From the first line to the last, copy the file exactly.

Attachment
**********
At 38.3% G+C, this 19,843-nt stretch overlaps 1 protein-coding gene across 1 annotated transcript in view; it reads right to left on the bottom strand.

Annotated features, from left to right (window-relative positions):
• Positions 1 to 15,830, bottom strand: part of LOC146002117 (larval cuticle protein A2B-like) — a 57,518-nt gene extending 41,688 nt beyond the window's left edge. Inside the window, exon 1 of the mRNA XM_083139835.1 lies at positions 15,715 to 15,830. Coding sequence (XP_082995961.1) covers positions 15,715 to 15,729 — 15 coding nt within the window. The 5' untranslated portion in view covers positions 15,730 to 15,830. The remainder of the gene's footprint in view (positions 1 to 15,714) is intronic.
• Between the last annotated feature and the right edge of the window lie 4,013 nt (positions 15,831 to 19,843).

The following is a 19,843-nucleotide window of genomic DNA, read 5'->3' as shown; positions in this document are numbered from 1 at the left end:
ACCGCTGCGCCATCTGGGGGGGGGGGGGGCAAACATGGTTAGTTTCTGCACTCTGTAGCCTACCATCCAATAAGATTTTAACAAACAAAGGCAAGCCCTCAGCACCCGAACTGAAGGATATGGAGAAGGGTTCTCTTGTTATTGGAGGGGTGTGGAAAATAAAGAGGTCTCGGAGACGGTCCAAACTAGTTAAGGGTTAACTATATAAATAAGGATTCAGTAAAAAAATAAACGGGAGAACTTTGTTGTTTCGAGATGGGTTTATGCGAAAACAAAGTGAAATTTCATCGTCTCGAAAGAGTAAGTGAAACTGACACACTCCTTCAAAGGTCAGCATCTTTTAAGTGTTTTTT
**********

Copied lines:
At 38.3% G+C, this 19,843-nt stretch overlaps 1 protein-coding gene across 1 annotated transcript in view; it reads right to left on the bottom strand.

Annotated features, from left to right (window-relative positions):
• Positions 1 to 15,830, bottom strand: part of LOC146002117 (larval cuticle protein A2B-like) — a 57,518-nt gene extending 41,688 nt beyond the window's left edge. Inside the window, exon 1 of the mRNA XM_083139835.1 lies at positions 15,715 to 15,830. Coding sequence (XP_082995961.1) covers positions 15,715 to 15,729 — 15 coding nt within the window. The 5' untranslated portion in view covers positions 15,730 to 15,830. The remainder of the gene's footprint in view (positions 1 to 15,714) is intronic.
• Between the last annotated feature and the right edge of the window lie 4,013 nt (positions 15,831 to 19,843).

The following is a 19,843-nucleotide window of genomic DNA, read 5'->3' as shown; positions in this document are numbered from 1 at the left end:
ACCGCTGCGCCATCTGGGGGGGGGGGGGGCAAACATGGTTAGTTTCTGCACTCTGTAGCCTACCATCCAATAAGATTTTAACAAACAAAGGCAAGCCCTCAGCACCCGAACTGAAGGATATGGAGAAGGGTTCTCTTGTTATTGGAGGGGTGTGGAAAATAAAGAGGTCTCGGAGACGGTCCAAACTAGTTAAGGGTTAACTATATAAATAAGGATTCAGTAAAAAAATAAACGGGAGAACTTTGTTGTTTCGAGATGGGTTTATGCGAAAACAAAGTGAAATTTCATCGTCTCGAAAGAGTAAGTGAAACTGACACACTCCTTCAAAGGTCAGCATCTTTTAAGTGTTTTTT